The dawning of the nineteenth century brought about the birth of nations. Jacob and Wilhelm Grimm chased down folk and fairy tales, realizing that it was in the telling of Germany’s stories that identity could be unearthed.
The Book of Judges opens on a contrasting landscape: the people had forgotten their stories and so they lost sight of who they were each time they were conquered.
But many years later, an eight-year-old king discovered some forgotten scrolls and sought out a storyteller. Although Judah was later conquered by many empires, in the telling of their stories, they remembered who they were even though it would be centuries until they had a land to call their own.
In telling our stories, we tap into an incredible source of strength and power, not only for us but for those around us as well. Revelation 12:11 tells us that when the enemy attacks, we overcome “by the blood of the Lamb, and by the word of [our] testimony.”
In telling our stories, we have the power to overcome.
Although our stories are filled with twists and turns, we have the bright hope and blessed assurance that one day He will call us into yet another new story – one that He has been preparing for years.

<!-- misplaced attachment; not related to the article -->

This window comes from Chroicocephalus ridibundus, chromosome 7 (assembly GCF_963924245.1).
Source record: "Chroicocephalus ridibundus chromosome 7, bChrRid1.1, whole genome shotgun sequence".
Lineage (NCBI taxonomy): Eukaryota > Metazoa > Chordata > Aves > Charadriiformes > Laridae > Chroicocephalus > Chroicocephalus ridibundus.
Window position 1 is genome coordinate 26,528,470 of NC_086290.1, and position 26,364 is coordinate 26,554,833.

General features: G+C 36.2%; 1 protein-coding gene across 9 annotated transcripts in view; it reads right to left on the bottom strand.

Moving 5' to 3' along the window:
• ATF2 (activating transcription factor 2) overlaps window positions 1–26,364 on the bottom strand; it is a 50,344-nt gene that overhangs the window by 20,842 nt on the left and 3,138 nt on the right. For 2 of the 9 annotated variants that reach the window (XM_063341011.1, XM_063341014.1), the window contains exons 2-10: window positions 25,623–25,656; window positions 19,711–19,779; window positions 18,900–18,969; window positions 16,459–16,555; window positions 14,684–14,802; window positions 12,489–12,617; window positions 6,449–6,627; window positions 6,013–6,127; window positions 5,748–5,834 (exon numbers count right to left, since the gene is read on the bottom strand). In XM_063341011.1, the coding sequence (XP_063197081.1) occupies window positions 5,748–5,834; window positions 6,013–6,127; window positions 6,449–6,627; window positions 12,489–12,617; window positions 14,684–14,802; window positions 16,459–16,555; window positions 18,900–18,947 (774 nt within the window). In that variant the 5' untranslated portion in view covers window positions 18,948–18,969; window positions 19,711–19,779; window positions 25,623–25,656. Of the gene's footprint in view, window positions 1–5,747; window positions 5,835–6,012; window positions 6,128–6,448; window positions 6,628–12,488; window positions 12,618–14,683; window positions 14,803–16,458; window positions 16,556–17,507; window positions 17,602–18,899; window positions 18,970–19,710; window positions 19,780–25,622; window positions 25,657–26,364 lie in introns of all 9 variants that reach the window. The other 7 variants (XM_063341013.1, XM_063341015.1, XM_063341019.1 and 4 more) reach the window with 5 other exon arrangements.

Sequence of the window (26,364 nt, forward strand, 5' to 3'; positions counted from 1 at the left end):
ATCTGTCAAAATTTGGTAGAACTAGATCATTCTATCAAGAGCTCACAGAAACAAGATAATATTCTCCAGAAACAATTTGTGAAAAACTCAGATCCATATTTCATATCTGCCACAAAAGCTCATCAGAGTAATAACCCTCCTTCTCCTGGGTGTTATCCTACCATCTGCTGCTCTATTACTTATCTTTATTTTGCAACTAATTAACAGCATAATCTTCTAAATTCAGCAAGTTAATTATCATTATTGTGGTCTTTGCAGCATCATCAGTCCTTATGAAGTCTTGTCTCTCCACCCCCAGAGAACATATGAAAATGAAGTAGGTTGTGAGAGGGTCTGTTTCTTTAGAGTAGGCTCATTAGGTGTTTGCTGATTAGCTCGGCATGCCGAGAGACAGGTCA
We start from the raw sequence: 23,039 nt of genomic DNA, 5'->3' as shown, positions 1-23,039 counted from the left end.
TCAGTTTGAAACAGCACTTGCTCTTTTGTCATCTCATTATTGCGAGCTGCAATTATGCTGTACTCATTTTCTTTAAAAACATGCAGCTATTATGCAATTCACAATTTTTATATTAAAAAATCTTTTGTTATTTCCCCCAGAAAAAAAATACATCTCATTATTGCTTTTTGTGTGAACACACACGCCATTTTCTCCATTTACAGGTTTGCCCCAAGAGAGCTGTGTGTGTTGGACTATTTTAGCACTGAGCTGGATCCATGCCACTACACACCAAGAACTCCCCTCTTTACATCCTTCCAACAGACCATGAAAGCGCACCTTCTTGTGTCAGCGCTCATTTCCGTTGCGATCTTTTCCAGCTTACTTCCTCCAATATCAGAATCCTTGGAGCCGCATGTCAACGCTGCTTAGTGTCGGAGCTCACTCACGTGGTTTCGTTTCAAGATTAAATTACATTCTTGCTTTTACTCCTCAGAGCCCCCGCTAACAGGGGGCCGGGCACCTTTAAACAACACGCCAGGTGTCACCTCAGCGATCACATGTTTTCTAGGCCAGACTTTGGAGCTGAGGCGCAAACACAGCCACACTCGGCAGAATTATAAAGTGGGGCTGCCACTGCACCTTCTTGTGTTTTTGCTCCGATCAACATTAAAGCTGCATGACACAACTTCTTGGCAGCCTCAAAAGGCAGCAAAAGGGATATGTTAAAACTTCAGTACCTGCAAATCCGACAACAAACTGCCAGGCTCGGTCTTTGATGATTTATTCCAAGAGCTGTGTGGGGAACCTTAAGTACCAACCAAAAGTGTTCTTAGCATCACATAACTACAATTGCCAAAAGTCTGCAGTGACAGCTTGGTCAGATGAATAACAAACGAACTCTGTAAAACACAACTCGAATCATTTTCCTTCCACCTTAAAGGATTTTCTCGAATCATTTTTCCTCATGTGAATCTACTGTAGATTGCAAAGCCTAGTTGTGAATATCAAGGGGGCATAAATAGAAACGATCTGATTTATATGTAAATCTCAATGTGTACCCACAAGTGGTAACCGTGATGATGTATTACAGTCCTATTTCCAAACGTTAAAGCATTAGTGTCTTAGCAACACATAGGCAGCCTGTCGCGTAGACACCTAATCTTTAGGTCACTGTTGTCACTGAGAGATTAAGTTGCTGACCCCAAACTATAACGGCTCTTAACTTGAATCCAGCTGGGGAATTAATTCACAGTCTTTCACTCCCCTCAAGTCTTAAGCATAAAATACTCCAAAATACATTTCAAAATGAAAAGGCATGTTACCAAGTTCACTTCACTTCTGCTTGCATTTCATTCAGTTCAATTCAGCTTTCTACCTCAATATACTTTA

Rather than reaching the point of happily ever after, we will realize that our once upon a time is really only just beginning.
A story is not a story without a plot and a plot is not a plot without conflict. Because of a central conflict, we cheer for the hero and boo the villain. A story’s conflict gives the plot its structure.
The conflict that governs so many of our stories predates us by many, many years – one that played out on a balcony of heaven where Satan rebelled against God. This same conflict, in different manifestations, continues to play out in the lives of humanity.
Our own personal plots play out as we encounter conflicts with nature and mortality. When illness strikes, this conflict often takes center stage. The difficulties we encounter in relationships with others elaborate on our personal conflict plots.
Still, perhaps the darkest battles we fight are the ones located deep within us – as we find ourselves at war within ourselves. These are the conflicts that are hard to explain because they are so intensely personal.
Our conflicts are what make up our stories.
The basic structure of beginning, middle, and end are set up around the conflict that we hope will be resolved. The beauty of our stories is that God always has a plan for resolution and restoration.
No matter how conflicts have defined us or continue to govern our stories, there is always hope when we stop trying to solve and explain every conflict on our own and invite Him into the process of writing our stories.